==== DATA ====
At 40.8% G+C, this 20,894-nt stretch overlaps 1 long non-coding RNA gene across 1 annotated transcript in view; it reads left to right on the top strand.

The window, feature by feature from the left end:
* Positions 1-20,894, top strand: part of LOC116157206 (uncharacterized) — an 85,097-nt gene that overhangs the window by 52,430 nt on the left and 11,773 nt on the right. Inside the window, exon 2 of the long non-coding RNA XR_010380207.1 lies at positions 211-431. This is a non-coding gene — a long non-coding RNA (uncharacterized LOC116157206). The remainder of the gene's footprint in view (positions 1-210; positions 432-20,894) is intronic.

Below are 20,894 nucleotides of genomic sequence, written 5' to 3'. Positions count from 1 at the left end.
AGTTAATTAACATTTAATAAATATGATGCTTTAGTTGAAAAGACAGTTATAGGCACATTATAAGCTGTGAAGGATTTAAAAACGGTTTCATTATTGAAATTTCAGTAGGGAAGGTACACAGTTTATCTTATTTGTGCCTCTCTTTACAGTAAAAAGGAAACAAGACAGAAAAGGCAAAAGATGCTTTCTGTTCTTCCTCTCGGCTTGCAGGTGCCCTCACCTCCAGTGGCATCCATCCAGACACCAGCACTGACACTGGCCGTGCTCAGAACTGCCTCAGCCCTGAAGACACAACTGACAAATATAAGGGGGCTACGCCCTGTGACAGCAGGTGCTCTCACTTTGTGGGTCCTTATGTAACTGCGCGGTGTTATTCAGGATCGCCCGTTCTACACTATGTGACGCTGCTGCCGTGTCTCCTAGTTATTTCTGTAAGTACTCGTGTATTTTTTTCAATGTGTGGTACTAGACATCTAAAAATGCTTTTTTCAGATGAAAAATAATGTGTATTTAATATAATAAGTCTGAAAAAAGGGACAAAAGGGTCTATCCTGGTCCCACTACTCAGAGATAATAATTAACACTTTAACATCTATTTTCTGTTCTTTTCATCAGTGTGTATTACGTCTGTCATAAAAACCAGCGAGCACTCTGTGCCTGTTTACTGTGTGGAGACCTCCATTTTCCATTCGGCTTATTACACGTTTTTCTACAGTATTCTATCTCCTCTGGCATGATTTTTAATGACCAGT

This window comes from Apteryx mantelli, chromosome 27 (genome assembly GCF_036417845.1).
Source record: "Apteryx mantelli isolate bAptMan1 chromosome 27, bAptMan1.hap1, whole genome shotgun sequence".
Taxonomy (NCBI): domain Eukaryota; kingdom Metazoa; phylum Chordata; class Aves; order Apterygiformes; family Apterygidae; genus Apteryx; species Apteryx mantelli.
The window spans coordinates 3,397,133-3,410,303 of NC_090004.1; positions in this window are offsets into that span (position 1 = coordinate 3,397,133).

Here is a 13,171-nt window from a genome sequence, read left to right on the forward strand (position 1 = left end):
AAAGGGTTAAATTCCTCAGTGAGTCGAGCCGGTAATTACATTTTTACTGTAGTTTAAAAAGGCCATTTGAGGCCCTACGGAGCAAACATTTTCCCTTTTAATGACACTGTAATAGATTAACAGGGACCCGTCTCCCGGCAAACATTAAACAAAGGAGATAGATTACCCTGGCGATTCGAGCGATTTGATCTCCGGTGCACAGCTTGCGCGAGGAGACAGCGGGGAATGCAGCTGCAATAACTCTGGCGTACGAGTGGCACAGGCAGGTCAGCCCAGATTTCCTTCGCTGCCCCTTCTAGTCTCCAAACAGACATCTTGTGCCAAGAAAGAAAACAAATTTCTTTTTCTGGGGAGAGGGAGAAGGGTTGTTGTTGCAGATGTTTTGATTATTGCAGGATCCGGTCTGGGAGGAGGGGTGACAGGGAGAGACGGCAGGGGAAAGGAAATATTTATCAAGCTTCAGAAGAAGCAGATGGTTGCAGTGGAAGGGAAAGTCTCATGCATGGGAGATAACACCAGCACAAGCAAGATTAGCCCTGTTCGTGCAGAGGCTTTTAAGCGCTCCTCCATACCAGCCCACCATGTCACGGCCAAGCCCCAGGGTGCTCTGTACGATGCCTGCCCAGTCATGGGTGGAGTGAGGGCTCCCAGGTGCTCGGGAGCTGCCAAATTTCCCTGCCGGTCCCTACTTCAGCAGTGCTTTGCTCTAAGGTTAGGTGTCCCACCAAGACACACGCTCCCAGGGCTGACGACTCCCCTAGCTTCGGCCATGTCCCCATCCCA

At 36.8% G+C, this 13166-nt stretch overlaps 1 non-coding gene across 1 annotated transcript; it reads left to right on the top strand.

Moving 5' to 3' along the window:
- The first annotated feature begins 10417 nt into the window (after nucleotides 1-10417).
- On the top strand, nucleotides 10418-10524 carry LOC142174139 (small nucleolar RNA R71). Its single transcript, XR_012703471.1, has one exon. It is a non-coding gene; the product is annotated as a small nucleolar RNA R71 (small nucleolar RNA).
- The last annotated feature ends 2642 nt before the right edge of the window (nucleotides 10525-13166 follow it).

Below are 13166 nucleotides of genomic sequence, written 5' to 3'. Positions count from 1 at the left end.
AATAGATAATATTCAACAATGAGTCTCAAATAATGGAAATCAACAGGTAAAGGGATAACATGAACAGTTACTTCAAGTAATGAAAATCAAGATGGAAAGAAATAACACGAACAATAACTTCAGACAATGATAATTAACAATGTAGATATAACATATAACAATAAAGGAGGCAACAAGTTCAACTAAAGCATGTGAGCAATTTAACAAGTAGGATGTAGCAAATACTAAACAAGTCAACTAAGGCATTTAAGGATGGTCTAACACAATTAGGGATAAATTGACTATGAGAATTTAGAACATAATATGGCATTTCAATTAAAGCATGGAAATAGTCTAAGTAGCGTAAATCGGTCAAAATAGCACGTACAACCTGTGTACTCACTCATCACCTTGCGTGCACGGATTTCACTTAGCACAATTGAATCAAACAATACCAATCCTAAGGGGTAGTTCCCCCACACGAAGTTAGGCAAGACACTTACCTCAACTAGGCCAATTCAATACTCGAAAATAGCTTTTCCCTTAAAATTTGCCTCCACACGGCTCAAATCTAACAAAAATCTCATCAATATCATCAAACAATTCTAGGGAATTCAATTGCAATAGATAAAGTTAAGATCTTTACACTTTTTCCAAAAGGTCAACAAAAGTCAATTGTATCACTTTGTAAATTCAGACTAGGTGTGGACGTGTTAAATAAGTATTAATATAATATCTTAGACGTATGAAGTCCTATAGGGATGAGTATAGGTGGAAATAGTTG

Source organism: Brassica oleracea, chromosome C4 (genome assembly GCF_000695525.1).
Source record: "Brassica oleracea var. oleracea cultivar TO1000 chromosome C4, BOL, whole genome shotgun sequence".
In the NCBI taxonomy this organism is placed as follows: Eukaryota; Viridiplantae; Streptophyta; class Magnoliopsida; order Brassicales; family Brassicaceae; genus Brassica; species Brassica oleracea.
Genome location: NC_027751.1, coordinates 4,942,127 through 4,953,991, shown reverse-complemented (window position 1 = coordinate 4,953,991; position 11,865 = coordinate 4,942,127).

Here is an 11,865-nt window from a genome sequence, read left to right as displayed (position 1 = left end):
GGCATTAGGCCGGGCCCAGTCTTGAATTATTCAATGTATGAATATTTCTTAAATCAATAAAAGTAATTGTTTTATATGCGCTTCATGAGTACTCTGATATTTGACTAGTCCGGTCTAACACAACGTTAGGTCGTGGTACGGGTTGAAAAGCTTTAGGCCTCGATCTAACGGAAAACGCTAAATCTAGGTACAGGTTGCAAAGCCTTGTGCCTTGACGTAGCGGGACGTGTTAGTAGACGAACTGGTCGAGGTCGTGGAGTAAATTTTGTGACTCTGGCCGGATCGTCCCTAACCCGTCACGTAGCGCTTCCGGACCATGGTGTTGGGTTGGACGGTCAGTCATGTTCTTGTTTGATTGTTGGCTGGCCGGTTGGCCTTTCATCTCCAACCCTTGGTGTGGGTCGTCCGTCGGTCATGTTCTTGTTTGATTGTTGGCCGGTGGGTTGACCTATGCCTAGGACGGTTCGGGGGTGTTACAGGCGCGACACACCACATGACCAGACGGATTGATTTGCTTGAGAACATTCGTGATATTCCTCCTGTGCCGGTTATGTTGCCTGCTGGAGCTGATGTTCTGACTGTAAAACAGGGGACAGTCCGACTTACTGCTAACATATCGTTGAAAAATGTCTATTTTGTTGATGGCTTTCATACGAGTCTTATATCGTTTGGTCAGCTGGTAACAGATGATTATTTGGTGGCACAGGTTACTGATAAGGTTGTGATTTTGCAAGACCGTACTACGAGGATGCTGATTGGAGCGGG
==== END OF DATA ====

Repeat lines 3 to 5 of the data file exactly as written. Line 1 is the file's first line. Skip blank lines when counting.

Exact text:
* Positions 1-20,894, top strand: part of LOC116157206 (uncharacterized) — an 85,097-nt gene that overhangs the window by 52,430 nt on the left and 11,773 nt on the right. Inside the window, exon 2 of the long non-coding RNA XR_010380207.1 lies at positions 211-431. This is a non-coding gene — a long non-coding RNA (uncharacterized LOC116157206). The remainder of the gene's footprint in view (positions 1-210; positions 432-20,894) is intronic.

Below are 20,894 nucleotides of genomic sequence, written 5' to 3'. Positions count from 1 at the left end.
AGTTAATTAACATTTAATAAATATGATGCTTTAGTTGAAAAGACAGTTATAGGCACATTATAAGCTGTGAAGGATTTAAAAACGGTTTCATTATTGAAATTTCAGTAGGGAAGGTACACAGTTTATCTTATTTGTGCCTCTCTTTACAGTAAAAAGGAAACAAGACAGAAAAGGCAAAAGATGCTTTCTGTTCTTCCTCTCGGCTTGCAGGTGCCCTCACCTCCAGTGGCATCCATCCAGACACCAGCACTGACACTGGCCGTGCTCAGAACTGCCTCAGCCCTGAAGACACAACTGACAAATATAAGGGGGCTACGCCCTGTGACAGCAGGTGCTCTCACTTTGTGGGTCCTTATGTAACTGCGCGGTGTTATTCAGGATCGCCCGTTCTACACTATGTGACGCTGCTGCCGTGTCTCCTAGTTATTTCTGTAAGTACTCGTGTATTTTTTTCAATGTGTGGTACTAGACATCTAAAAATGCTTTTTTCAGATGAAAAATAATGTGTATTTAATATAATAAGTCTGAAAAAAGGGACAAAAGGGTCTATCCTGGTCCCACTACTCAGAGATAATAATTAACACTTTAACATCTATTTTCTGTTCTTTTCATCAGTGTGTATTACGTCTGTCATAAAAACCAGCGAGCACTCTGTGCCTGTTTACTGTGTGGAGACCTCCATTTTCCATTCGGCTTATTACACGTTTTTCTACAGTATTCTATCTCCTCTGGCATGATTTTTAATGACCAGT